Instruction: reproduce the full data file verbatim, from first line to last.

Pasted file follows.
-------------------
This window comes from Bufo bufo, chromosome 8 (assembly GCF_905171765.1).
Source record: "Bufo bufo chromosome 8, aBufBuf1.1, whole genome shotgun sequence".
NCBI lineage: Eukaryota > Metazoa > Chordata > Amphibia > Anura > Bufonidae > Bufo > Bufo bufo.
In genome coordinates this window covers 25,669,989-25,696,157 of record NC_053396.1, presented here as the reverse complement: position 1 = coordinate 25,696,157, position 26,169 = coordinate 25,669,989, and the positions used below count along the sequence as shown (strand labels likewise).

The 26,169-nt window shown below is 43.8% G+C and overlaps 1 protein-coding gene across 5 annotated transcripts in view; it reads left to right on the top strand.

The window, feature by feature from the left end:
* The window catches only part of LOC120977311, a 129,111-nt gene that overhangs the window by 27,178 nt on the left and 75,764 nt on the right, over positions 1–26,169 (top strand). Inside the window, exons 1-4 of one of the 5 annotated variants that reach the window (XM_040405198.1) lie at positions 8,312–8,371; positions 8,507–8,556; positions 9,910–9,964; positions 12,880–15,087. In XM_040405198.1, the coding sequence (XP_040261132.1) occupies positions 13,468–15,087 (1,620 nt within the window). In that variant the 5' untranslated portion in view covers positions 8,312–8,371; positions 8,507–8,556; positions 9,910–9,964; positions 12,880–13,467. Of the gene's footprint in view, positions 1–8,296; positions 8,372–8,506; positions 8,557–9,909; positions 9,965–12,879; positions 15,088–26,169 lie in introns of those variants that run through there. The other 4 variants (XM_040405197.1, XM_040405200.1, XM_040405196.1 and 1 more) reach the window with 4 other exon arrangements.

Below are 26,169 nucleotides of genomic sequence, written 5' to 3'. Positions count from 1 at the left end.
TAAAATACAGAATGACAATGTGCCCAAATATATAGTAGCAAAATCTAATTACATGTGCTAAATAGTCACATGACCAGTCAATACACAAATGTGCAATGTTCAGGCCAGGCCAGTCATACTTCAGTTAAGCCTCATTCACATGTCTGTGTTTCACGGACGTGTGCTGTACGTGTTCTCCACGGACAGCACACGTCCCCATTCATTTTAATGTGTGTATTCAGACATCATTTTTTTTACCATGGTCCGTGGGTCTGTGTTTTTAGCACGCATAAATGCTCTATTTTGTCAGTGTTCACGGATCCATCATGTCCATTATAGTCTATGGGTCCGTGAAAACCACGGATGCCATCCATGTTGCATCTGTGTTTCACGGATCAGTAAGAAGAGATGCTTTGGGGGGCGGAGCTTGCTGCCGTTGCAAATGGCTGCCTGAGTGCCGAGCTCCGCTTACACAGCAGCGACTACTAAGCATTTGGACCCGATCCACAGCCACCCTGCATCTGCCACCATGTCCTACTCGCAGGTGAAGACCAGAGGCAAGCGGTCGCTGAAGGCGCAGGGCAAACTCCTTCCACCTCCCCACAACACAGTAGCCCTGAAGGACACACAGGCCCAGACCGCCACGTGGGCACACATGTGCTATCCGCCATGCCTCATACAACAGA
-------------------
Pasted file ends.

This window comes from Bufo bufo, chromosome 8 (assembly GCF_905171765.1).
Source record: "Bufo bufo chromosome 8, aBufBuf1.1, whole genome shotgun sequence".
NCBI lineage: Eukaryota > Metazoa > Chordata > Amphibia > Anura > Bufonidae > Bufo > Bufo bufo.
In genome coordinates this window covers 25,669,989-25,696,157 of record NC_053396.1, presented here as the reverse complement: position 1 = coordinate 25,696,157, position 26,169 = coordinate 25,669,989, and the positions used below count along the sequence as shown (strand labels likewise).

The 26,169-nt window shown below is 43.8% G+C and overlaps 1 protein-coding gene across 5 annotated transcripts in view; it reads left to right on the top strand.

The window, feature by feature from the left end:
* The window catches only part of LOC120977311, a 129,111-nt gene that overhangs the window by 27,178 nt on the left and 75,764 nt on the right, over positions 1–26,169 (top strand). Inside the window, exons 1-4 of one of the 5 annotated variants that reach the window (XM_040405198.1) lie at positions 8,312–8,371; positions 8,507–8,556; positions 9,910–9,964; positions 12,880–15,087. In XM_040405198.1, the coding sequence (XP_040261132.1) occupies positions 13,468–15,087 (1,620 nt within the window). In that variant the 5' untranslated portion in view covers positions 8,312–8,371; positions 8,507–8,556; positions 9,910–9,964; positions 12,880–13,467. Of the gene's footprint in view, positions 1–8,296; positions 8,372–8,506; positions 8,557–9,909; positions 9,965–12,879; positions 15,088–26,169 lie in introns of those variants that run through there. The other 4 variants (XM_040405197.1, XM_040405200.1, XM_040405196.1 and 1 more) reach the window with 4 other exon arrangements.

Below are 26,169 nucleotides of genomic sequence, written 5' to 3'. Positions count from 1 at the left end.
TAAAATACAGAATGACAATGTGCCCAAATATATAGTAGCAAAATCTAATTACATGTGCTAAATAGTCACATGACCAGTCAATACACAAATGTGCAATGTTCAGGCCAGGCCAGTCATACTTCAGTTAAGCCTCATTCACATGTCTGTGTTTCACGGACGTGTGCTGTACGTGTTCTCCACGGACAGCACACGTCCCCATTCATTTTAATGTGTGTATTCAGACATCATTTTTTTTACCATGGTCCGTGGGTCTGTGTTTTTAGCACGCATAAATGCTCTATTTTGTCAGTGTTCACGGATCCATCATGTCCATTATAGTCTATGGGTCCGTGAAAACCACGGATGCCATCCATGTTGCATCTGTGTTTCACGGATCAGTAAGAAGAGATGCTTTGGGGGGCGGAGCTTGCTGCCGTTGCAAATGGCTGCCTGAGTGCCGAGCTCCGCTTACACAGCAGCGACTACTAAGCATTTGGACCCGATCCACAGCCACCCTGCATCTGCCACCATGTCCTACTCGCAGGTGAAGACCAGAGGCAAGCGGTCGCTGAAGGCGCAGGGCAAACTCCTTCCACCTCCCCACAACACAGTAGCCCTGAAGGACACACAGGCCCAGACCGCCACGTGGGCACACATGTGCTATCCGCCATGCCTCATACAACAGA